Springfield College students lead Black Lives Matter march and rally Thursday

Hampden County

SPRINGFIELD, Mass. (WWLP) – Springfield College student leaders along with their Office of Inclusion and Community Engagement, held a Black Lives Matter march to support anti-racist efforts on campus Thursday afternoon.

“We at Springfield College do have our own problems throughout this campus in terms of being an all inclusive environment,” Springfield College junior and march organizer, Luther Wade told 22News.

Dozens of Springfield College students marched in the student-organized event on Thursday. Those who participated in the march wore masks and socially distanced from others. Students also split into two groups on separate sidewalks so that they could march more spread out.

“The message here is that we stand in that our Springfield community is awakening and going to stand behind us,” Wade continued.

Earlier in the semester the Springfield College Leadership Team worked with student groups, Men of Excellence, Women of Power, Student Society for Bridging Diversity, and the newly created Black Student Union, to discuss actions that they prioritize to demonstrate progress towards improving the campus climate for Black, Indigenous and people of color.

“[We want to] create a more inclusive environment, less use of microaggressions, and understanding lived experiences,” Wade said.

The march was to support anti-racist efforts and included a list of six demands that the leadership of student groups presented to the college’s president, Mary-Beth Cooper, and the Vice President of Inclusion and Community Engagement on September 21st.

On September 23rd, members of the President’s Leadership Team and faculty senate met with the student groups with agreements to the six demands.

The list of demands and agreements are as follows:

  1. Demand: One credit anti-Black racism course
    • Action: The faculty will develop a course for credit that will be offered as an elective in spring semester.
  2. Demand: Develop a explicit no tolerance policy around hate speech.
    • Action: Share widely the Bias Incident Policy and make clear to the community that we take such behavior seriously while defining hate speech in the contact in which it occurs.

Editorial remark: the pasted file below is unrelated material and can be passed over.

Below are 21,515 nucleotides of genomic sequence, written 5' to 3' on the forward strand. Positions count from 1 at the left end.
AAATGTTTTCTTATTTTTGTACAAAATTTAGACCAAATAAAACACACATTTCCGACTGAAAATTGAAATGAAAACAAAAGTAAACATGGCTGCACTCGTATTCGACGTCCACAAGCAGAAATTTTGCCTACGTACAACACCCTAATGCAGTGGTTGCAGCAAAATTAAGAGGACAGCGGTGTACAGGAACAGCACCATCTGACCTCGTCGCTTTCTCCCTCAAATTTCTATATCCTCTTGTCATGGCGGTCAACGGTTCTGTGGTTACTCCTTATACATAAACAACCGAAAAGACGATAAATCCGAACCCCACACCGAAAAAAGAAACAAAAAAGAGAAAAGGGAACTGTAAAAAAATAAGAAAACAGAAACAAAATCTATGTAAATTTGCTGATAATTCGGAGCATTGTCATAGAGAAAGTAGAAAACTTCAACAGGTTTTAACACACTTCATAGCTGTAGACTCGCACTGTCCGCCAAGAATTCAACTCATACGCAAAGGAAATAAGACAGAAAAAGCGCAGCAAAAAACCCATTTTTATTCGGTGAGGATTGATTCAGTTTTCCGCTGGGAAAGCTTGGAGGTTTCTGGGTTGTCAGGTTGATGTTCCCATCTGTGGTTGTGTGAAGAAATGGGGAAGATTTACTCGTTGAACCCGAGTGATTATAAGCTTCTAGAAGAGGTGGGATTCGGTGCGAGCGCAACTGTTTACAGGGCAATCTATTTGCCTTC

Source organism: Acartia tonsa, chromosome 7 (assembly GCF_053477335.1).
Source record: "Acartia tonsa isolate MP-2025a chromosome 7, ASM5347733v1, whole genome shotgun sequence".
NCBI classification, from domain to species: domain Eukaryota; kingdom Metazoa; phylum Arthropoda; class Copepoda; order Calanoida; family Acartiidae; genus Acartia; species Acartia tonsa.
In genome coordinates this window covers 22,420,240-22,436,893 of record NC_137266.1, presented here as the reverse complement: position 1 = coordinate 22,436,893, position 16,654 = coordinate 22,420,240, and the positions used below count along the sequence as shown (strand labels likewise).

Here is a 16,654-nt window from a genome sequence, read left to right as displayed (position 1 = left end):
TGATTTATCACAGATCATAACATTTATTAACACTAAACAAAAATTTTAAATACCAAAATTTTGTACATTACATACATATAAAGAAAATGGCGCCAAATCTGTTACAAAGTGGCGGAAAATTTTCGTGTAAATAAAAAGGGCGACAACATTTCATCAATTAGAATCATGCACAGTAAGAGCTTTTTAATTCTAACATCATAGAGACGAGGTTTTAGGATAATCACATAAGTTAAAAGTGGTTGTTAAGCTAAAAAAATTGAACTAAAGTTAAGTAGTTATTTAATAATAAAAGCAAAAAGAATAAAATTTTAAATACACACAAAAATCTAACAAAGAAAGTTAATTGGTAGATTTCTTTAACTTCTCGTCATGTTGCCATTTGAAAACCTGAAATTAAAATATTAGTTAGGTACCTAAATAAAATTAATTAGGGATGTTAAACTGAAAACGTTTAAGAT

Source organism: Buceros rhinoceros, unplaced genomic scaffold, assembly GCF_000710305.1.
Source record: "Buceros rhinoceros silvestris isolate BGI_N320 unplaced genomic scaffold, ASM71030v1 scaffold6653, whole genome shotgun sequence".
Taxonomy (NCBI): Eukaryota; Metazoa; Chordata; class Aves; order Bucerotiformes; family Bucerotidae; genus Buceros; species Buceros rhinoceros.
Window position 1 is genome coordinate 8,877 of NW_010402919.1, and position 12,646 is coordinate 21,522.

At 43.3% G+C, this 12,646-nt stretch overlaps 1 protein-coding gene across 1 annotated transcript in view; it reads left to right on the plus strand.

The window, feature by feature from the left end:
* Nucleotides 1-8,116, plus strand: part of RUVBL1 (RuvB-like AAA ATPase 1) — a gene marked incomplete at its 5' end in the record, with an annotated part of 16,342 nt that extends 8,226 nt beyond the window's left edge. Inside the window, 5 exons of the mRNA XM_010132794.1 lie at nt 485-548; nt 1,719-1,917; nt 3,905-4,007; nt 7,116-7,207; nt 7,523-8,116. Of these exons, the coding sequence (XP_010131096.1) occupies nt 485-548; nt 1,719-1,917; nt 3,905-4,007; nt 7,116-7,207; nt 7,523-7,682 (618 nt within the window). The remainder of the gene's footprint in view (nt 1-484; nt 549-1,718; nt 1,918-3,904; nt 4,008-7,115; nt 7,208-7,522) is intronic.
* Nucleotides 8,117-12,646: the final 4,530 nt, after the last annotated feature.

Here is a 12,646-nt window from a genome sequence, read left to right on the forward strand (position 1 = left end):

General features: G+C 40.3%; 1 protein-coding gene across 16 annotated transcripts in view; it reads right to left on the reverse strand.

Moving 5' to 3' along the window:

3. Demand: Hire a Black counselor in the Counseling Center who is trained in race-based trauma.
    • Action: A position description has been developed and job posting has been made.
  4. Demand: Increased funding for the Office of Multicultural Affairs.
    • Action: On September 23rd, the school has created a Multicultural Programming Fund with $50,000.
  5. Demand: Honor the students from building takeovers in 1969 and 1970.
    • Action: They will have a resolution by the end of the academic year.
  6. Demand: Bring in a high profile speaker for the SEAT at the Table.
    • Action: Heshima Moja will be presenting at SEAT, and other speakers that focus on diversity and inclusion are being explored for conversations.

For the march the students were only allowed to have 50 participants due to COVID-19 concerns, but there were hundreds of students on the campus triangle for a support rally with speakers voicing their concerns.

“If it were not for young people coming together, having engagement, we would not see the level of social change that this country is currently seeing,” VP of Inclusion and Communication at Springfield College, Calvin Hill told 22News.

The march began at President Mary-Beth Cooper’s house on Alden Street, went up the sidewalk along Alden Street to Wilbraham Ave, took a left on the sidewalk towards Hickory Street, came back around through the campus, and ended at the triangle across from the Learning Commons near Alden Street.

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